Since we do not have an Oracle, we try to approximate one, by building our own equivalence classes among histories. This amounts to clustering past cone configurations, based not on whether the configurations look similar, but whether they lead to similar predictive consequences. (We replace the original geometry in configuration-space by a new geometry in the space of predictive distributions, and cluster there.) In the older papers Georg mentioned in his abstract, this clustering was done in comparatively crude ways that only worked with discrete data, but it was always clear that was just a limitation of the statistical implementation, not the underlying mathematics. One could, and people like Jänicke et al. did, just quantize continuous data, but we wanted to avoid taking such a step.

For the original LICORS algorithm, Georg cracked the problem by using modern idea for high-dimensional testing. Basically, if we assume that the predictive state space isn't too rich, as we observe the process for longer and longer we gain more and more information about every configuration's predictive consequences, and grouping them together on the basis of statistical powerful hypothesis tests yields a closer and closer approximation to the true predictive states and their predictive distributions. (I won't go into details here; read the paper, or the dissertation.)

This is basically a "hard" clustering, and experience suggests that one often gets better predictive performance from "soft", probabilistic clustering2. This is what "mixed LICORS" does --- it alternates between assigning each history to a fractional share in different predictive states, and re-estimating the states' predictive distributions. As is usual with non-parametric EM algorithms, proving anything is pretty hopeless, but it definitely works quite well.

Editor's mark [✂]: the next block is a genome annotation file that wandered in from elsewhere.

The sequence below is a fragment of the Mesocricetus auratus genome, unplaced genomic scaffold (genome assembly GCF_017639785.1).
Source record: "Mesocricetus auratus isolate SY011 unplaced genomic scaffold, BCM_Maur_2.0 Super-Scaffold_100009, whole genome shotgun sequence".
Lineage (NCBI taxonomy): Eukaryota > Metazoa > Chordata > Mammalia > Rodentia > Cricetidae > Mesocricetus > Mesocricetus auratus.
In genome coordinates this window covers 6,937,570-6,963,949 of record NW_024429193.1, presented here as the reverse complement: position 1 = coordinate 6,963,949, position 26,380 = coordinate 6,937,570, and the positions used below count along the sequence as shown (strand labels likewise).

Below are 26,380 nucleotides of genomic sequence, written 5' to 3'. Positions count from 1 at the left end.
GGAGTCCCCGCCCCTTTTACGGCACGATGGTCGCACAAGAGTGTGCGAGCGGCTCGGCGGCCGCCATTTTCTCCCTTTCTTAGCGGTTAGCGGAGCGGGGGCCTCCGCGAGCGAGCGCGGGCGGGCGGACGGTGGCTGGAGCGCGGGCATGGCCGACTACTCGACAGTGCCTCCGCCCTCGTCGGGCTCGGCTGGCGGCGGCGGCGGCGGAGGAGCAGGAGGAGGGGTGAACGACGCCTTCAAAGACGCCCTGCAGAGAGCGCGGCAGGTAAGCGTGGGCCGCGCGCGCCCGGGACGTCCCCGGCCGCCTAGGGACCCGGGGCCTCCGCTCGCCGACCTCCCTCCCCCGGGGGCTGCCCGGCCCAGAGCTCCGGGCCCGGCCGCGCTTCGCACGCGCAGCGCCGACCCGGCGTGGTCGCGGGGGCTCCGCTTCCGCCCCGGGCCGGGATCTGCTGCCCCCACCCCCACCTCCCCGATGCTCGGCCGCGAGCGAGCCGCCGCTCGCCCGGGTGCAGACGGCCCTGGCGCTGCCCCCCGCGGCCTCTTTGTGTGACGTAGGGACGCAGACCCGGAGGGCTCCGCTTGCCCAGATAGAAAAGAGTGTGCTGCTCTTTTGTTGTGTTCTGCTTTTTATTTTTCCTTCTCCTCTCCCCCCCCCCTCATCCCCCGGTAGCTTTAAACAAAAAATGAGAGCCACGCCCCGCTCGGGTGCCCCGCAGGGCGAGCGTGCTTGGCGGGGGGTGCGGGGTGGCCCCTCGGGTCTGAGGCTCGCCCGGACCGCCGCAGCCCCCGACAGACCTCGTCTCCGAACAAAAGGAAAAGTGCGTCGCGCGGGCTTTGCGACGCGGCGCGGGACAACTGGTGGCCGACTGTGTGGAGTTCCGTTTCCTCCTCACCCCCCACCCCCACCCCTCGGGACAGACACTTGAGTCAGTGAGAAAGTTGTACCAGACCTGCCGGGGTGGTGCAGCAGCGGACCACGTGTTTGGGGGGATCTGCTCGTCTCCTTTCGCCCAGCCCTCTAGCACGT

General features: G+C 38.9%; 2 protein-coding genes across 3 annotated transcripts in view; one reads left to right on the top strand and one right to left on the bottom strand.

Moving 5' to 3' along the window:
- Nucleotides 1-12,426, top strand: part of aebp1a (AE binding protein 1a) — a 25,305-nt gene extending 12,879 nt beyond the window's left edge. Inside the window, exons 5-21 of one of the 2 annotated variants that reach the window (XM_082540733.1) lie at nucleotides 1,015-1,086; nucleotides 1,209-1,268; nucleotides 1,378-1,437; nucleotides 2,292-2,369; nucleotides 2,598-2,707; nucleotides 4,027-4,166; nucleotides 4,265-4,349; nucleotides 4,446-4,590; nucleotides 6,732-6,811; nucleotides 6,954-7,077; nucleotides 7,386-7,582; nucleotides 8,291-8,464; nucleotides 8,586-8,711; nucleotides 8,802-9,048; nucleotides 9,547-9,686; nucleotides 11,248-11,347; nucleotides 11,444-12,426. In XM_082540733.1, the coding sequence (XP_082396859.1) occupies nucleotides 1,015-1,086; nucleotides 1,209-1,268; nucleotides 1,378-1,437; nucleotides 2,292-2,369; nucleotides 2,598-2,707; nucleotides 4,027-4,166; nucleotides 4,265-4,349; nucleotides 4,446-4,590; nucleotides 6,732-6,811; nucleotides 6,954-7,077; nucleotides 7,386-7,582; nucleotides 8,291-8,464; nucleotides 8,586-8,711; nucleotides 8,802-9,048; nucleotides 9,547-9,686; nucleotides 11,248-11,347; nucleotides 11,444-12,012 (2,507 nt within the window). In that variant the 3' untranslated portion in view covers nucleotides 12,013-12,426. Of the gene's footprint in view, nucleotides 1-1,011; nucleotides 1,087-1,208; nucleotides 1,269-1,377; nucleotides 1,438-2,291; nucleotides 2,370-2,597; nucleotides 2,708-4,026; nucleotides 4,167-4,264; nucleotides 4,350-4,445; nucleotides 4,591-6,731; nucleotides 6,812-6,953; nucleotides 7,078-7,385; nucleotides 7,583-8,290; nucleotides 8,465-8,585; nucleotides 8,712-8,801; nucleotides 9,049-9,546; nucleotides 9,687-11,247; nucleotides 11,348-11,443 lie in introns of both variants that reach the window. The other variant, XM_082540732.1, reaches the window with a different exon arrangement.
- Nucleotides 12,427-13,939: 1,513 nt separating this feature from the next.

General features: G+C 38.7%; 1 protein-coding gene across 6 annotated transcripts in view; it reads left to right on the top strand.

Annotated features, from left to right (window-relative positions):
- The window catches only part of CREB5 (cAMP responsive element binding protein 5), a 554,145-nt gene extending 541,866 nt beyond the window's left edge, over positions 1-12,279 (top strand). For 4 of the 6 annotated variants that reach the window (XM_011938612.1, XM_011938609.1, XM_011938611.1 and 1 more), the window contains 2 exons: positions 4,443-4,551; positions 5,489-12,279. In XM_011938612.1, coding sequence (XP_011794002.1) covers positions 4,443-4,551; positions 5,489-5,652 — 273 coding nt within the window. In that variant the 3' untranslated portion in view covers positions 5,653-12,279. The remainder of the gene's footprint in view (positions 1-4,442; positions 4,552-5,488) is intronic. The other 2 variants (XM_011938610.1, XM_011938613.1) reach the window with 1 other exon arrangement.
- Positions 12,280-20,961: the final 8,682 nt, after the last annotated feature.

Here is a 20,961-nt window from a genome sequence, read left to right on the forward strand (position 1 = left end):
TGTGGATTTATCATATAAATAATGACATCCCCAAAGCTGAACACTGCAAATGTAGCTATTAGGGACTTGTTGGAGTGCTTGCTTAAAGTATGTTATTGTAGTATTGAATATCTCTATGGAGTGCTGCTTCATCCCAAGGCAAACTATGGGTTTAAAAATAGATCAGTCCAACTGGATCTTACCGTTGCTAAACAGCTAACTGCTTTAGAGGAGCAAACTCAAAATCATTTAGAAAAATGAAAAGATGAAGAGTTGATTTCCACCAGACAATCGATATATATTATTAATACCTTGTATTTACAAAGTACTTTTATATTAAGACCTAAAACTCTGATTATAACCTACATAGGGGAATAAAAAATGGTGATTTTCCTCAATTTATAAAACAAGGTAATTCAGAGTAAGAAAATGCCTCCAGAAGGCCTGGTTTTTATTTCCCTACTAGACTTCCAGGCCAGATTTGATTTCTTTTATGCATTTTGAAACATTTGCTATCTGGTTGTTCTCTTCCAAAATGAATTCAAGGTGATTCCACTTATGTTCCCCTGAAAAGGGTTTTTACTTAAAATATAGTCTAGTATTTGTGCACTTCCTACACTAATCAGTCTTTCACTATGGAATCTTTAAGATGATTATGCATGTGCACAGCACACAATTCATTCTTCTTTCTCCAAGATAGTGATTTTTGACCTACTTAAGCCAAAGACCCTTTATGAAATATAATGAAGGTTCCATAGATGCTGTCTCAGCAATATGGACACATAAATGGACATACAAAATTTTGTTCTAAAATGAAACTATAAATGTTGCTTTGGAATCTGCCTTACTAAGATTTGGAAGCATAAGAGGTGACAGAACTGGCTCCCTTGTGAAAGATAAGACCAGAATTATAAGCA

To see how well, we made up a little spatio-temporal stochastic process, with just one spatial dimension. The observable process is non-Gaussian, non-Markovian, heteroskedastic, and, in these realizations, non-stationary. There is a latent state process, and, given the latent state, the observable process is conditionally Gaussian, with a variance of 1. (I won't give the exact specification, you can find it in the thesis.) Because there is only one spatial dimension, we can depict the whole of space and time in one picture, viewing the realization sub specie aeternitatis. Here is one such Spinoza's-eye-view of a particular realization, with time unrolling horizontally from left to right:

Since this is a simulation, we can work out the true predictive distribution. In fact, we rigged the simulation so that the true predictive distribution is always homoskedastic and Gaussian, and can be labeled by the predictive mean. For that realization, it looks like this:

LICORS of course doesn't know this; it doesn't know about the latent state process, or the parametric form of the model, or even that there is such a thing as a Gaussian distribution. All it gets is one realization of the observed process. Nonetheless, it goes ahead and constructs its own predictive states3. When we label those by their conditional means (even though we're really making distributional forecasts), we get this:

Qualitatively, this looks like we're doing a pretty good job of matching both the predictions and the spatio-temporal structure, even features which are really not obvious in the surface data. Quantitatively, we can compare how we're doing to other prediction methods:

Mean squared errors of different models, evaluated on independent realizations of the same process. "Mean per row" learns a different constant for each spatial location. The AR(p) models, of various orders, learn a separate linear autoregressive model for each spatial location. The VAR(p) models learn vector autoregressions for the whole spatial configuration, with Lasso penalties as in Song and Bickel. The "truth" is what an Oracle which knew the underlying model could achieve; the final columns show various tweaks to the LICORS algorithm.